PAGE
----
Eight: All the liberals are supporters of lesbians, gays, bisexuals and transgenders (LGBT). They usually belong to non-governmental organisations, are English-educated, attend international conferences, and write columns for the media. Ground for suspicion – many are unmarried.
But what about the macho name-calling right wingers, the nationalists, and the male-oriented politicians? They are the real men who go through multiple weddings and occasionally get caught in controversies with starlets. But blame the press lah. Takda benda nak lapur ke? Report lah pasal pembangunan (Don't you have anything else to report? Report about development instead).
We will teach these LBGT busybodies a lesson. Wait for the Dewan Rakyat (Parliament Lower House) to reconvene, you wait for my speech.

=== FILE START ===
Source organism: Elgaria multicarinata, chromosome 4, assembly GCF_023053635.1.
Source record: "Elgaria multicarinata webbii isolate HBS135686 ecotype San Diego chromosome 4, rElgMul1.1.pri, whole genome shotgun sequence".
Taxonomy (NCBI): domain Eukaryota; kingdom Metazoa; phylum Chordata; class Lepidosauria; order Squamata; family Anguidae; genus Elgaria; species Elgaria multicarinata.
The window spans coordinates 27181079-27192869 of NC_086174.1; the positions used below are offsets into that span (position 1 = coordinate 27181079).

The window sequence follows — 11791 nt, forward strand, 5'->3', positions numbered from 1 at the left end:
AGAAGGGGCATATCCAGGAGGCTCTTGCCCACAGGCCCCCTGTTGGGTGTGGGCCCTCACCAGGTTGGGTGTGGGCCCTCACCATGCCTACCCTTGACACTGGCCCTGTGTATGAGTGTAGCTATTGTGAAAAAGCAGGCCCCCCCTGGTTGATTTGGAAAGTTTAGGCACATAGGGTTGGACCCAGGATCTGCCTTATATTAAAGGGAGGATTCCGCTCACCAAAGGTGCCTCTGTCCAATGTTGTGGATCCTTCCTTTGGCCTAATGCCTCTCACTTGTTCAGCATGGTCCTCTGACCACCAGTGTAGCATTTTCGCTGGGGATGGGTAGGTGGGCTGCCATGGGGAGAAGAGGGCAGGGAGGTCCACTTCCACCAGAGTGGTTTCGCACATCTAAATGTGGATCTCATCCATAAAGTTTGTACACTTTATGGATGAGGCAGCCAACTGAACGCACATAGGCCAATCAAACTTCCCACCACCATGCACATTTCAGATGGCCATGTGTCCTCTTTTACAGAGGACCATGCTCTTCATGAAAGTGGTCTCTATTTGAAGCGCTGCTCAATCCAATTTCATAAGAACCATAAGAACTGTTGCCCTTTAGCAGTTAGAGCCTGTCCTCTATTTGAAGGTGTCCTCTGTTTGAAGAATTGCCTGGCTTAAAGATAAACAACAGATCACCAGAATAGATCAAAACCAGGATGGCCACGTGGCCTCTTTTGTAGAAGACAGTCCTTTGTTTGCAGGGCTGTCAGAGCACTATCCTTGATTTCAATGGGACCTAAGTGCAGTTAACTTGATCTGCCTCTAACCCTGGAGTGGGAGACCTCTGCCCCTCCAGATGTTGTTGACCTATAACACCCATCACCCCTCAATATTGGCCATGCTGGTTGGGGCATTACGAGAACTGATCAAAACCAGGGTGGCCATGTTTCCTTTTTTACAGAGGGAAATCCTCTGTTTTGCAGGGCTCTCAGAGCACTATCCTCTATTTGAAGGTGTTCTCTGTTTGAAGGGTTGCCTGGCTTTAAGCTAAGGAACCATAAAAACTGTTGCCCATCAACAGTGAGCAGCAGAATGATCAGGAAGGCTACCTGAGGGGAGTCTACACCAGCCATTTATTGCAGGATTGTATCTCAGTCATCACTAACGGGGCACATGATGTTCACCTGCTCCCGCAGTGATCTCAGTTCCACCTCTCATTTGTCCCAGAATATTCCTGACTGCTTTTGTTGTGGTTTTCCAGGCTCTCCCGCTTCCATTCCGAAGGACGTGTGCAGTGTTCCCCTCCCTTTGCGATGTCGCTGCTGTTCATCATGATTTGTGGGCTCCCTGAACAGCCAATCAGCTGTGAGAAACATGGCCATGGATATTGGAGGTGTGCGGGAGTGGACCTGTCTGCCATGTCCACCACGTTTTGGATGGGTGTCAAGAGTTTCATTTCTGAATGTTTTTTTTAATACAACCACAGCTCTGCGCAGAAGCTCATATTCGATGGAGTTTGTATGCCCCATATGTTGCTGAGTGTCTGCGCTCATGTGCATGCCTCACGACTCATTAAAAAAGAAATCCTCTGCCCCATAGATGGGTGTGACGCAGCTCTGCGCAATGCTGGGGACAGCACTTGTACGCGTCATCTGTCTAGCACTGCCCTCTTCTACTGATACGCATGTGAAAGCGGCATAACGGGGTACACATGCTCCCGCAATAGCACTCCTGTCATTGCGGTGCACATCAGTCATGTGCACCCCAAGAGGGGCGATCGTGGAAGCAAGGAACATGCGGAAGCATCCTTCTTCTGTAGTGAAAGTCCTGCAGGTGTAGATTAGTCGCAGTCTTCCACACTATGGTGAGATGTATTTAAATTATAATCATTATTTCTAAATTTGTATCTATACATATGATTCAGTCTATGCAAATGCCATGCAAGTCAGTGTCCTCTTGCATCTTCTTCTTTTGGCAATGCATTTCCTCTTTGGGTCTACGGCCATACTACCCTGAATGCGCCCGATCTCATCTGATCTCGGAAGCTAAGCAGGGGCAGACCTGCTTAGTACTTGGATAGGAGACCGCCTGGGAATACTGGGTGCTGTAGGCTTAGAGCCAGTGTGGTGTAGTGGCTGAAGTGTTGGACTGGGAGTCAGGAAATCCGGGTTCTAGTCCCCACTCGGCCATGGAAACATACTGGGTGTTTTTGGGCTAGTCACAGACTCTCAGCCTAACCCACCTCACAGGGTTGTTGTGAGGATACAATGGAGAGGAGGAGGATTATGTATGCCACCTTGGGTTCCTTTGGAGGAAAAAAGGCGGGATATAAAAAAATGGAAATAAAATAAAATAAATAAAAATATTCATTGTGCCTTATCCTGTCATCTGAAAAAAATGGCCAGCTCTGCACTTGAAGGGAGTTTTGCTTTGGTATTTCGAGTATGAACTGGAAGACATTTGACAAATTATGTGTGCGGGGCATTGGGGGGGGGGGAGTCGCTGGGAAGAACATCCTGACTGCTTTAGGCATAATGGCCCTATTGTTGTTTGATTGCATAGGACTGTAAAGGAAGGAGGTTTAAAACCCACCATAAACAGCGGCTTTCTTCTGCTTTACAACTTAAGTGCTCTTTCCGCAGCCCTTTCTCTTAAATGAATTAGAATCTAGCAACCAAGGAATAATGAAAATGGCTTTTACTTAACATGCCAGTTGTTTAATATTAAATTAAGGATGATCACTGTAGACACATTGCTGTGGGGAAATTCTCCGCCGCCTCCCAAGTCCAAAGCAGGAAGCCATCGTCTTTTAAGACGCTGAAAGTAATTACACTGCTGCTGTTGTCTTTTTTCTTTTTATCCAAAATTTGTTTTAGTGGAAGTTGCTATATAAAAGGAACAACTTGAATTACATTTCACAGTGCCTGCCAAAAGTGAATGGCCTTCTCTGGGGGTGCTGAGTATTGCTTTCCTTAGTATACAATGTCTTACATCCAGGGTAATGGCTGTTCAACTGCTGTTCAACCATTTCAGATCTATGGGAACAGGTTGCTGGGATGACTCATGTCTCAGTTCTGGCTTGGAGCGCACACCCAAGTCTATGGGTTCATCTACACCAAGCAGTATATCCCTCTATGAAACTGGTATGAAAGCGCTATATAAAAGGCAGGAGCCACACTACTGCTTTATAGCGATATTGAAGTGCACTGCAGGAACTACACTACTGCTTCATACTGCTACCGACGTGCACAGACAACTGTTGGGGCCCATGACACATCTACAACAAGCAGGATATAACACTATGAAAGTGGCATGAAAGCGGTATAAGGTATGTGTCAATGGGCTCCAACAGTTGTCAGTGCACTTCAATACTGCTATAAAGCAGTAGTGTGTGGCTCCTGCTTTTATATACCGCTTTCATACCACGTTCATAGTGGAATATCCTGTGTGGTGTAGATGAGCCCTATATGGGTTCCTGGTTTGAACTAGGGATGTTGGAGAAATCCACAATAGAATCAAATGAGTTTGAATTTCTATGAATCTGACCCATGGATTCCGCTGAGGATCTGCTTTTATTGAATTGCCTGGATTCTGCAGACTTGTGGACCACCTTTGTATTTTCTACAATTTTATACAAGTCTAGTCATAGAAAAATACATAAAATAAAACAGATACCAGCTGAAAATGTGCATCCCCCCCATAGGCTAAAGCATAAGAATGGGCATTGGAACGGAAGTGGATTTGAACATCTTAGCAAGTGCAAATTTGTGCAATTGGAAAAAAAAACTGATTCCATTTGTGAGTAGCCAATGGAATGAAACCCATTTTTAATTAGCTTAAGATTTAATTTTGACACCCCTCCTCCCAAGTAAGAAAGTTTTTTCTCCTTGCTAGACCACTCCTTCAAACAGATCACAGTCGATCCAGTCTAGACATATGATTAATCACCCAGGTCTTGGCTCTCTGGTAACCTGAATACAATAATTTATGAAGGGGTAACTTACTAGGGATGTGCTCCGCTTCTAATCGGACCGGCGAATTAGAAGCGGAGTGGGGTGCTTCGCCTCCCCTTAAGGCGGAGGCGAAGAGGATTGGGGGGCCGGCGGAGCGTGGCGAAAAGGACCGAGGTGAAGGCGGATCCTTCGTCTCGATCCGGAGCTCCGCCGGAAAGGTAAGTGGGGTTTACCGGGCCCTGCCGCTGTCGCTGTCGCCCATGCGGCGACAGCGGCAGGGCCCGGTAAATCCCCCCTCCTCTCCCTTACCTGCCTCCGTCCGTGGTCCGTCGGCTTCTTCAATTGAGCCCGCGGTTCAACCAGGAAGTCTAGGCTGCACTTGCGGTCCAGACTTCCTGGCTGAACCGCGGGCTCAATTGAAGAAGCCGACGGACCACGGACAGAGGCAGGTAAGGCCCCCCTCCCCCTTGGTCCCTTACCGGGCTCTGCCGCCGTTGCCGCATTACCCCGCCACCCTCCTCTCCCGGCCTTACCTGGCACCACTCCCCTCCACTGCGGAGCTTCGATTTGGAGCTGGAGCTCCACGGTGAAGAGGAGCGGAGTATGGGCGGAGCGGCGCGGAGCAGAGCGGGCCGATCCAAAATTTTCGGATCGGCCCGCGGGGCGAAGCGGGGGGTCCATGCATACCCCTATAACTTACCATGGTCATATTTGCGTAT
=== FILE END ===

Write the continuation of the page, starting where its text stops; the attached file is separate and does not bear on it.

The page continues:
Nine: Kangkung aka morning glory aka water convolvulus aka Chinese water spinach must be an obsession with Malaysians. Kampung folks can just pluck it by the river but urban folks have gone berserk! It has become a hot political commodity, who would have thought?
But that’s how Malaysian politics have gone – the kangkung way. Now, we hear the social media has also picked on the innocent taugeh aka bean sprouts, because it rhymes with tau-gay! As someone says on social media, there isn’t mushroom, oops, much room left, in Malaysian politics now. Politically terkangkang (Politically voided), I guess. Too much kangkung is, after all, bad for health. Turns one lembek (soft), some urologists believe.
Ten: Malaysia is a conservative and religious country where its people will quarrel passionately and emotionally on religious matters. At the same time, these issues are sensitive and must be carefully handled.
But it’s hard to explain that amidst all of us, the God-fearing Malaysians, we are still living in a rather sinful nation – grappling with the high number of corrupt and greedy Malaysians in all sectors, drugs, sex and crime. As we all say, only God knows what’s wrong with us!
But I guess that’s what makes us Malaysians legendary, urban or rural!